ENGLEWOOD, Colo. -- Even after an offseason filled with uncertainty, the Denver Broncos believe their defense is due for a performance bump -- and a significant one at that.
Predictions for the upcoming season often are filled with sunshine and rainbows: "It's going to be exciting," said linebacker Von Miller. "I'm just super excited," said safety Kareem Jackson. But the Broncos do have reason for optimism.
The team executed two trades -- sending a fourth-round pick to the Jacksonville Jaguars for cornerback A.J. Bouye and a seventh-round pick to the Tennessee Titans for defensive tackle Jurrell Casey -- that yielded walk-in starters at spots where starters were sorely needed.
Bouye has started at least 11 games in four of his seven seasons and was named to one Pro Bowl.
Casey, a five-time Pro Bowl selection who has started at least 14 games in all nine of his previous seasons, is routinely cited by coaches around the league as one of the most proficient, disruptive and headache-inducing players at his position. The Broncos were willing to take on both players' contracts -- the two are among the team's five biggest salary-cap charges for both the upcoming season as well as 2021 -- because they see durable, proven players who were acquired for single draft picks in a year when the Broncos believed they had picks to spare.
Broncos president of football operations/general manager John Elway has called the trade for Casey "a steal," and added the team's draft class was tilted toward offense, especially at the top of the board with two wide receivers as the first two picks, because of the trades for Casey and Bouye.
"That's why we decided to go that way," Elway said. "We played good defense last year and we'll continue to play good defense this coming year."
The Broncos believe a second year in coach Vic Fangio's defense would have returned better results even without substantial upgrades. The Broncos finished 10th in scoring defense and first in red zone defense last season despite a turnstile at cornerback -- five different cornerbacks started games -- a season-ending injury to linebacker Bradley Chubb, a down season from Miller (eight sacks) and their offense rarely getting them a lead.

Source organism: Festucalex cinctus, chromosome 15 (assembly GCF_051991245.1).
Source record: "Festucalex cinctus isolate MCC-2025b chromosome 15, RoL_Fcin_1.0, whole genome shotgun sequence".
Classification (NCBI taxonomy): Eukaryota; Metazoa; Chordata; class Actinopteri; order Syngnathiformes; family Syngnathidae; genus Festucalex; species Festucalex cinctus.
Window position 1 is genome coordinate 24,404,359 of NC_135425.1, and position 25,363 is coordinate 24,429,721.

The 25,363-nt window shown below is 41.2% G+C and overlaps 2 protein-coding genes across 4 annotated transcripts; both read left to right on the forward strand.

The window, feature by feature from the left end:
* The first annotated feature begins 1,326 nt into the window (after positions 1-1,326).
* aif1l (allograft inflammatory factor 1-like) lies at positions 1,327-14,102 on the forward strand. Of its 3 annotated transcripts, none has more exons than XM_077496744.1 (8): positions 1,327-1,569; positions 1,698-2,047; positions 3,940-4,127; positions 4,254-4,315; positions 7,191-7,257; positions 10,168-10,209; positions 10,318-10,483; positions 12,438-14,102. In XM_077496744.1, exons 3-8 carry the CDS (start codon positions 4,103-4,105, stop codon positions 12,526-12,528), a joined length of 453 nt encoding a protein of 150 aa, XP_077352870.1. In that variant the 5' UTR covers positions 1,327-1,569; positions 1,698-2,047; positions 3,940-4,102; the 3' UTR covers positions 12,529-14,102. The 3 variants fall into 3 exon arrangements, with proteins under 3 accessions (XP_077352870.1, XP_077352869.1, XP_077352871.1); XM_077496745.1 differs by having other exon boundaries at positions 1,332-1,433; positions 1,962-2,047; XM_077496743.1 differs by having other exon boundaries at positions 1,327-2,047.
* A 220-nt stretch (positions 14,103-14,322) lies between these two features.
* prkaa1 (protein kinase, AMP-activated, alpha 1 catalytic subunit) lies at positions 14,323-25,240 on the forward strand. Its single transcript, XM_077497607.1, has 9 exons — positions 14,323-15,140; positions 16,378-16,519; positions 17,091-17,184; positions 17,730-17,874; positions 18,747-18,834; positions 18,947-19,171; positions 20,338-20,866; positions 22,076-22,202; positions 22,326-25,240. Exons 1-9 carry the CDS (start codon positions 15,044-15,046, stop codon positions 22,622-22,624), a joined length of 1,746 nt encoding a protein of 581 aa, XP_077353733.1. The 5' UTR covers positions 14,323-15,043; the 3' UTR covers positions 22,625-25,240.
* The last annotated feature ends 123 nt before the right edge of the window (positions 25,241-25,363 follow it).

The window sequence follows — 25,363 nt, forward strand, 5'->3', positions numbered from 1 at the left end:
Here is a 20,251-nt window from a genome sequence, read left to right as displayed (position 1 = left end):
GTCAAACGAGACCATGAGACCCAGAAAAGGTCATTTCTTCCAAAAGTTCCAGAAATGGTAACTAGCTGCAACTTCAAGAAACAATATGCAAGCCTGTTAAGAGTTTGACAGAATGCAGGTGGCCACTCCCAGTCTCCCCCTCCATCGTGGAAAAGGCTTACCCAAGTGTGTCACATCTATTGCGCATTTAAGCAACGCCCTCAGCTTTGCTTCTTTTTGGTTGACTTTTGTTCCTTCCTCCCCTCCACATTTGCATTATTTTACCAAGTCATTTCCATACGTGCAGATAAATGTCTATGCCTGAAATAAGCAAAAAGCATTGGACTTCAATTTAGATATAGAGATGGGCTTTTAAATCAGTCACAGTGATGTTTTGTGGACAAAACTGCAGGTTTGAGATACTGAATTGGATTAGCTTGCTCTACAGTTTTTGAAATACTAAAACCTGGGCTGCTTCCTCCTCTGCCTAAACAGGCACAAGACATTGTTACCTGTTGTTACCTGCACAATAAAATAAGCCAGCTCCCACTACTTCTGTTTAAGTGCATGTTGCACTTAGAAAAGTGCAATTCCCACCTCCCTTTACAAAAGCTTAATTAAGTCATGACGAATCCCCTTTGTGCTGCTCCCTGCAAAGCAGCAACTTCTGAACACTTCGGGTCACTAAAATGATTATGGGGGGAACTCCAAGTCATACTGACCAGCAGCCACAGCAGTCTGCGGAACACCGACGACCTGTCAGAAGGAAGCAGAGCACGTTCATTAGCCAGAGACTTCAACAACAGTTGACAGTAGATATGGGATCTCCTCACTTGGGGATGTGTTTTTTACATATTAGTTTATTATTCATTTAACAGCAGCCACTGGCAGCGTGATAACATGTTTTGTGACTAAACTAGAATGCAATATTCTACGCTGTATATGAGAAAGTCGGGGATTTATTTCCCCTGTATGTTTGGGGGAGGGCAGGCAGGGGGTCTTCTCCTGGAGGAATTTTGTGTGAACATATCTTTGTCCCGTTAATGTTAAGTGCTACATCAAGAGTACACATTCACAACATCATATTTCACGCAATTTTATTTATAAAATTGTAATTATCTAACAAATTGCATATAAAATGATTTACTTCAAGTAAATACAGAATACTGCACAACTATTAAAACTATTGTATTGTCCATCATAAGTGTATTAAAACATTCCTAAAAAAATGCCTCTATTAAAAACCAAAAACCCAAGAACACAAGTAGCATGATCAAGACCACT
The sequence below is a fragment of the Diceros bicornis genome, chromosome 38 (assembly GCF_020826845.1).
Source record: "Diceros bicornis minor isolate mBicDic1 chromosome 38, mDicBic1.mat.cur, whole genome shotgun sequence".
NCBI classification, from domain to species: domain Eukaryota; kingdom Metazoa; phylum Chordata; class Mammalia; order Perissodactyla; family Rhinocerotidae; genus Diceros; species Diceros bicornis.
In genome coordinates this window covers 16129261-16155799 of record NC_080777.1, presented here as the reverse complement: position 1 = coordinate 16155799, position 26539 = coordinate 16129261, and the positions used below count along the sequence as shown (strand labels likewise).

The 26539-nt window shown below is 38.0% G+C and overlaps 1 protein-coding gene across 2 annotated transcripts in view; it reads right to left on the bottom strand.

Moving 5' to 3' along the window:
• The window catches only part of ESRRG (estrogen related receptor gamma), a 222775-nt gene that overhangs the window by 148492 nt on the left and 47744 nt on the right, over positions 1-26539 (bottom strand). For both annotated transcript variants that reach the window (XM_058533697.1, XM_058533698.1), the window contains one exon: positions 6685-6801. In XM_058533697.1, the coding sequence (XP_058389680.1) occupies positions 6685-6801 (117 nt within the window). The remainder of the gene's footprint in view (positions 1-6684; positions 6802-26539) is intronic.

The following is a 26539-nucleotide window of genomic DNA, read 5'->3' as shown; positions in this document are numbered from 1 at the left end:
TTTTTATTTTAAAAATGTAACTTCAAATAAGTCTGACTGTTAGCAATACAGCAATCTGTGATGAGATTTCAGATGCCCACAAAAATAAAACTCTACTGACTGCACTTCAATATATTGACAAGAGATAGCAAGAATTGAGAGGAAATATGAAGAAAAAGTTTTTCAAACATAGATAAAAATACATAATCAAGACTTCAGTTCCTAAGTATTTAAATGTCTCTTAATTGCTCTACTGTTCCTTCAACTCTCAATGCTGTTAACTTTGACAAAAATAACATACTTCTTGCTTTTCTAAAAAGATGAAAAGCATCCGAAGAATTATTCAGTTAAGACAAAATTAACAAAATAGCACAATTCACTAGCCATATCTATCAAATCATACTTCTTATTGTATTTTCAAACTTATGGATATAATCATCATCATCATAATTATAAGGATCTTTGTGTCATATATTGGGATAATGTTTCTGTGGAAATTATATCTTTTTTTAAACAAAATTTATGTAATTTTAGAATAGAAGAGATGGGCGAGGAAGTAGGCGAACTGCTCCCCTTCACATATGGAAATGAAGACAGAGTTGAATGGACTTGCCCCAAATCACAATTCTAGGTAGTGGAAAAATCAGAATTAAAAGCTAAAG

Chubb's return -- he tore an ACL in Week 4 last season -- and the potential for cornerback Bryce Callahan to return, fuels some of the optimism. Callahan, who was signed to a three-year, $21 million deal in March 2019, missed the season with a foot injury, eventually having surgery in November to replace a screw in a previously repaired fracture.
Miller, in particular, says the potential of a pass rush that includes Chubb, Casey, Miller and Shelby Harris (a career-best six sacks last season), should fuel plenty of defensive improvement.
"It'll be incredible," Miller said. "I'm looking forward to it. [Casey] is a great player, five-time Pro Bowler. We can do all sorts of things together. He can rush with me, rush with Chubb."
The Broncos have had a summer of defensive love before, though, only to have things go sour during the season.
Even last year, with a defensive expert in Fangio taking charge, the Broncos didn't have a sack in the first three games of what became an 0-4 start. Against the Super Bowl champion Kansas City Chiefs, the Broncos were manhandled by a combined score of 53-9 in two losses and also let a 20-0 lead get away in what became a 27-23 loss in Minnesota. So what makes 2020 different?
"You think about that Minnesota game when the second half defensively, we just completely lost our minds. So always execution, tackling, everybody just kind of paying attention to the little details and us all being on the same page secondary-wise," Jackson said. "I feel as though we had decent year in our first year in Coach Fangio's defense, but it's all about taking that next step."